Many people enjoy using the Internet because it affords them some anonymity, and they can get away with saying more in cyberspace than they would in a conversation with someone face-to-face.
Don’t like a product? Discuss it online.
Annoyed with your neighbor? Post about it on your local Facebook group.
Disgruntled with your employer? Rethink that posting.
A recent California court decision provides a framework for employers to use to discover the identity of former and current employees who take to the Internet to anonymously air their grievances. The case explores the conflict between a plaintiff’s right to use the court system to discover the identity of a libelous speaker and the speaker’s First Amendment right to remain anonymous.
In ZL Technologies, several current and former employees of ZL Technologies (“ZL”) anonymously posted reviews criticizing their employer online via the website Glassdoor. ZL sued the employees for libel per se, naming them as Doe defendants, and served Glassdoor with a subpoena requesting records to identify and give contact information for them. Glassdoor refused.
ZL filed a motion to force Glassdoor’s compliance with the subpoena, but the trial court denied it. The court concluded the employees’ critical reviews qualified as protected opinion and therefore could not form the basis for a defamation cause of action. ZL appealed.
The Test for Compulsory Disclosure of an Anonymous Speaker’s Identity
The appellate court laid out a test for learning the identity of an anonymous speaker:
- Plaintiff “must state a legally sufficient cause of action against the defendant, and must make a prima facie showing of the elements of that cause of action.”
- A court must ensure “reasonable efforts are made to notify the defendants” so they may respond before their identities are disclosed.
- Specific Statements. A plaintiff must identify and set forth the exact statements it alleges constitute actionable speech.
- No Balancing. In some jurisdictions before a court forces disclosure of a defendant’s identity, it weighs the defendant’s First Amendment right of anonymous free speech versus the strength of plaintiff’s prima facie case and necessity for the disclosure of the defendant’s identity. A court, however, should not balance where it is clear that discovering the defendant’s identity is necessary to pursue the plaintiff’s claim, and the plaintiff makes a prima facie showing a of a libelous statement.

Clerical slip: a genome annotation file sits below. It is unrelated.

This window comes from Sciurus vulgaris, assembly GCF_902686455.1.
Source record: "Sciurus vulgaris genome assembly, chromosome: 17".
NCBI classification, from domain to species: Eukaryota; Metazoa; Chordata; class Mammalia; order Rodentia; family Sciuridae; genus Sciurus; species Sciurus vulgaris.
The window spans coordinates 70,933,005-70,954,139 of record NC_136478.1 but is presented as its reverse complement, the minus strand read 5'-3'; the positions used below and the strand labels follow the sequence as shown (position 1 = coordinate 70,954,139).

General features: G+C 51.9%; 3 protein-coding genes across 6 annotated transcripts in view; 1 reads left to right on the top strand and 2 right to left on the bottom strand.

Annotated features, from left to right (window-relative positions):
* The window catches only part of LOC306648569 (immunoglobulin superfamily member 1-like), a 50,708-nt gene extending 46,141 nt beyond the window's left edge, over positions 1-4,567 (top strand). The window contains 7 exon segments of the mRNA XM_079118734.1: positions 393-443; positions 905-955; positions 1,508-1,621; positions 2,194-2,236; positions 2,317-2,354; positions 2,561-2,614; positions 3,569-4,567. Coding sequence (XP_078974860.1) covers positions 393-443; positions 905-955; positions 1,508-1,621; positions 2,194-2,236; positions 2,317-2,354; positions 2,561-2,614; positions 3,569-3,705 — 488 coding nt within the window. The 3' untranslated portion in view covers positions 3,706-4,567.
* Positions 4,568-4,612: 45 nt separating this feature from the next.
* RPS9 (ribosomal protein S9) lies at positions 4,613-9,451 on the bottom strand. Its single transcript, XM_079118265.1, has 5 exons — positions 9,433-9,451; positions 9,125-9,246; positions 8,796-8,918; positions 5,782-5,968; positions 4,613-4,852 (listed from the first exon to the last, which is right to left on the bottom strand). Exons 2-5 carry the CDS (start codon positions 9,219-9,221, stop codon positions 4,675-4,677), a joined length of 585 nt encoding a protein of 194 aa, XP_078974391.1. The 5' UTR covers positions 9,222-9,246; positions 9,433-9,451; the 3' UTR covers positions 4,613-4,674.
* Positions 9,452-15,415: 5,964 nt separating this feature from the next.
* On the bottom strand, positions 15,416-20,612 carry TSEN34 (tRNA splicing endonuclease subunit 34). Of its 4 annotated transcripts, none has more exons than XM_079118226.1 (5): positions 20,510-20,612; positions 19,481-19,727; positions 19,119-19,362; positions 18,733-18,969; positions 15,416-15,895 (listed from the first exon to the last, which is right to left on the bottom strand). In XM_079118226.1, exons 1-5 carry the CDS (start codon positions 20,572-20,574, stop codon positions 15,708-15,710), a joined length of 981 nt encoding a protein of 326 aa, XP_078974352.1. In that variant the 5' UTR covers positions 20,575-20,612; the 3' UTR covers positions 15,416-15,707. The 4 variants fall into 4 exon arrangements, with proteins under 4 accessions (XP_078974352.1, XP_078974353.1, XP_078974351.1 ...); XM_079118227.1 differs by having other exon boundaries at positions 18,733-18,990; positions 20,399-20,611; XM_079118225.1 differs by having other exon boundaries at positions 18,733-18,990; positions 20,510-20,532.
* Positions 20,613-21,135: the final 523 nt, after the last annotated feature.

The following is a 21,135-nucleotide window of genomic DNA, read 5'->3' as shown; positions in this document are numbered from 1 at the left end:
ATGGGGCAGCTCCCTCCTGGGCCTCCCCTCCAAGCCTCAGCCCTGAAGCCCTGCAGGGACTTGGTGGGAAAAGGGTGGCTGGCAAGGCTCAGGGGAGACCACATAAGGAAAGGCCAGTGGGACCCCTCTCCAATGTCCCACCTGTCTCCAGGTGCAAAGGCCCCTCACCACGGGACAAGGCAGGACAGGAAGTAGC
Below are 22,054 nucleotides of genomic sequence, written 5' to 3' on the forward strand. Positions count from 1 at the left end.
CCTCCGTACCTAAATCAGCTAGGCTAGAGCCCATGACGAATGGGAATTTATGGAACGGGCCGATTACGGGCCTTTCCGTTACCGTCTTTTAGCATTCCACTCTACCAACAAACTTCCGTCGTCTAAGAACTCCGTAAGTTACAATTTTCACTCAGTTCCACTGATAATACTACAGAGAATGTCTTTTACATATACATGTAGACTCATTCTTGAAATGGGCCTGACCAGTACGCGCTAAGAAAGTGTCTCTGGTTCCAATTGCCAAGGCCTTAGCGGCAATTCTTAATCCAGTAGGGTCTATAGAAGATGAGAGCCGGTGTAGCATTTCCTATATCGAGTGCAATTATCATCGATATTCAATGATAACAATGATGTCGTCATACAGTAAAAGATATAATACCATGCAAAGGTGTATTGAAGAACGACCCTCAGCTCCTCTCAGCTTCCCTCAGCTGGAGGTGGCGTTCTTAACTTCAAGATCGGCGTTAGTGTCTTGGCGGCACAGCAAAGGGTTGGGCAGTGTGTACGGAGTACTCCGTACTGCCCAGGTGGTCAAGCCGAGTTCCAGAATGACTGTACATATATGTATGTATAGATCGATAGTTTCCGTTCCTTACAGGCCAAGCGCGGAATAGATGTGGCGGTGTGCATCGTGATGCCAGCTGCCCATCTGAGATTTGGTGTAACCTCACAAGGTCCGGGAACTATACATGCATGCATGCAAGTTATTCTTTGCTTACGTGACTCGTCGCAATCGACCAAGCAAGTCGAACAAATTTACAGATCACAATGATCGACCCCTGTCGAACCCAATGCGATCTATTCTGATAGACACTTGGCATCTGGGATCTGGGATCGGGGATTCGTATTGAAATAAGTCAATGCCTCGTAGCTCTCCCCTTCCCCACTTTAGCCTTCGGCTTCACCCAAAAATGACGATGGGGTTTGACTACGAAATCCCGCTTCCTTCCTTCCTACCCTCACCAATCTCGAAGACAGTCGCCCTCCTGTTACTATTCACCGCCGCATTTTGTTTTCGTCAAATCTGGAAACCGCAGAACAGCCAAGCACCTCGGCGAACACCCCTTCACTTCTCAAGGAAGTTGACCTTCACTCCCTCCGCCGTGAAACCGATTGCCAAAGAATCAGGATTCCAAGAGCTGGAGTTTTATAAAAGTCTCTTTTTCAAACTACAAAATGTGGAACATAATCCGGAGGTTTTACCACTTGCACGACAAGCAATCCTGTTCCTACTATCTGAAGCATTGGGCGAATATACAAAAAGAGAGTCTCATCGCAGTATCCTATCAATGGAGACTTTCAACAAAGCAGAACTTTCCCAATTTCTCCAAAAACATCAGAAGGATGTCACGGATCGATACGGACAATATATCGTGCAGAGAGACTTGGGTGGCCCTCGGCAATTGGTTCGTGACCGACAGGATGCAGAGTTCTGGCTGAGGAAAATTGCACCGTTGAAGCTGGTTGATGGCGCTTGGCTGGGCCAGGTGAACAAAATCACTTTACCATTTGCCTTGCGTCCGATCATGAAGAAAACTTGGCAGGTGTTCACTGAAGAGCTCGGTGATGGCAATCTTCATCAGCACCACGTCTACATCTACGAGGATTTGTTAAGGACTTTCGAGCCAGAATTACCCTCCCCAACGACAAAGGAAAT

The court reversed the trial court’s ruling, holding in favor of ZL. The court reasoned ZL had a legally valid cause of action because the employees’ postings on Glassdoor included factual assertions that could form a legally sufficient basis for ZL’s defamation case.
While some statements were opinion (“Don’t Work Here,” “bizarre vacation policy,” “senior leadership is not great”), other statements included factual assertions that could be damaging to a business’s reputation (“employee pay was 30-50% lower than industry standards[,]” “management composed of purely family and school-specific friends,” “no experienced managers to grow the company”).
The court concluded by saying constitutional protections of the defendant’s right to privacy and anonymous speech weighed in favor of requiring the plaintiff to make a prima facie evidentiary showing of the elements of defamation, including falsity, before compelling disclosure of the defendant’s identity. The court left it to the trial court to make this determination and to analyze the case according to the test outlined above.
As a result of this case, employers have some ability to control what is negatively said about them online. While employee opinions are generally protected under the First Amendment, employees must be aware that they cannot use the Internet to say whatever they want about an employer. If you want more information or have questions regarding best employment practices on the Internet, please contact your local employment law attorney.